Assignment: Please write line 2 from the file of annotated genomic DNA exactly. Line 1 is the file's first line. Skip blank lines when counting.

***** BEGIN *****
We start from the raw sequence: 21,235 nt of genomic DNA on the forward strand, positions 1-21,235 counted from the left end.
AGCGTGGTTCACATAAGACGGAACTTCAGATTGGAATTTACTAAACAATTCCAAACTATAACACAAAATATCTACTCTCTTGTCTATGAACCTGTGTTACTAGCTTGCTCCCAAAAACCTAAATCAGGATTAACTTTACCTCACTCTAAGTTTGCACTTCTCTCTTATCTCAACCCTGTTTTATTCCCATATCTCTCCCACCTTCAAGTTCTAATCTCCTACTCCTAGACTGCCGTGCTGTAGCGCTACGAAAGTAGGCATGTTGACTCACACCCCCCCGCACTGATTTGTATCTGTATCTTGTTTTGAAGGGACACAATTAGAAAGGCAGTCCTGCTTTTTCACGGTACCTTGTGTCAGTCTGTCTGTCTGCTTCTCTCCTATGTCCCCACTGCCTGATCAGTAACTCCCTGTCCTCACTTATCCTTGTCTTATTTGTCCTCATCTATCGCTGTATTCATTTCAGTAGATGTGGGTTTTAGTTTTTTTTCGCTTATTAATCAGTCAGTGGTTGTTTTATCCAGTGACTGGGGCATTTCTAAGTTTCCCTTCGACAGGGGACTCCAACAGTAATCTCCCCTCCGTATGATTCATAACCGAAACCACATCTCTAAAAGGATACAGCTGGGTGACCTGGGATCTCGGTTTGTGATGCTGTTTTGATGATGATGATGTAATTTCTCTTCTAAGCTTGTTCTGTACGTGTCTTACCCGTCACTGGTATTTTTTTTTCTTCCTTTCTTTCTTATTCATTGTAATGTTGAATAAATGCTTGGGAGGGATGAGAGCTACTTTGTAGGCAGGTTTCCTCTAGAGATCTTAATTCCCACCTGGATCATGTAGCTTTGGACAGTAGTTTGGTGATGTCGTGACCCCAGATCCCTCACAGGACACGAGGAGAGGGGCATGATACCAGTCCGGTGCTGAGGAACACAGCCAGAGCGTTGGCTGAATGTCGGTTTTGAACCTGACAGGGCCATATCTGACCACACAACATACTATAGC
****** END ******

AGCGTGGTTCACATAAGACGGAACTTCAGATTGGAATTTACTAAACAATTCCAAACTATAACACAAAATATCTACTCTCTTGTCTATGAACCTGTGTTACTAGCTTGCTCCCAAAAACCTAAATCAGGATTAACTTTACCTCACTCTAAGTTTGCACTTCTCTCTTATCTCAACCCTGTTTTATTCCCATATCTCTCCCACCTTCAAGTTCTAATCTCCTACTCCTAGACTGCCGTGCTGTAGCGCTACGAAAGTAGGCATGTTGACTCACACCCCCCCGCACTGATTTGTATCTGTATCTTGTTTTGAAGGGACACAATTAGAAAGGCAGTCCTGCTTTTTCACGGTACCTTGTGTCAGTCTGTCTGTCTGCTTCTCTCCTATGTCCCCACTGCCTGATCAGTAACTCCCTGTCCTCACTTATCCTTGTCTTATTTGTCCTCATCTATCGCTGTATTCATTTCAGTAGATGTGGGTTTTAGTTTTTTTTCGCTTATTAATCAGTCAGTGGTTGTTTTATCCAGTGACTGGGGCATTTCTAAGTTTCCCTTCGACAGGGGACTCCAACAGTAATCTCCCCTCCGTATGATTCATAACCGAAACCACATCTCTAAAAGGATACAGCTGGGTGACCTGGGATCTCGGTTTGTGATGCTGTTTTGATGATGATGATGTAATTTCTCTTCTAAGCTTGTTCTGTACGTGTCTTACCCGTCACTGGTATTTTTTTTTCTTCCTTTCTTTCTTATTCATTGTAATGTTGAATAAATGCTTGGGAGGGATGAGAGCTACTTTGTAGGCAGGTTTCCTCTAGAGATCTTAATTCCCACCTGGATCATGTAGCTTTGGACAGTAGTTTGGTGATGTCGTGACCCCAGATCCCTCACAGGACACGAGGAGAGGGGCATGATACCAGTCCGGTGCTGAGGAACACAGCCAGAGCGTTGGCTGAATGTCGGTTTTGAACCTGACAGGGCCATATCTGACCACACAACATACTATAGC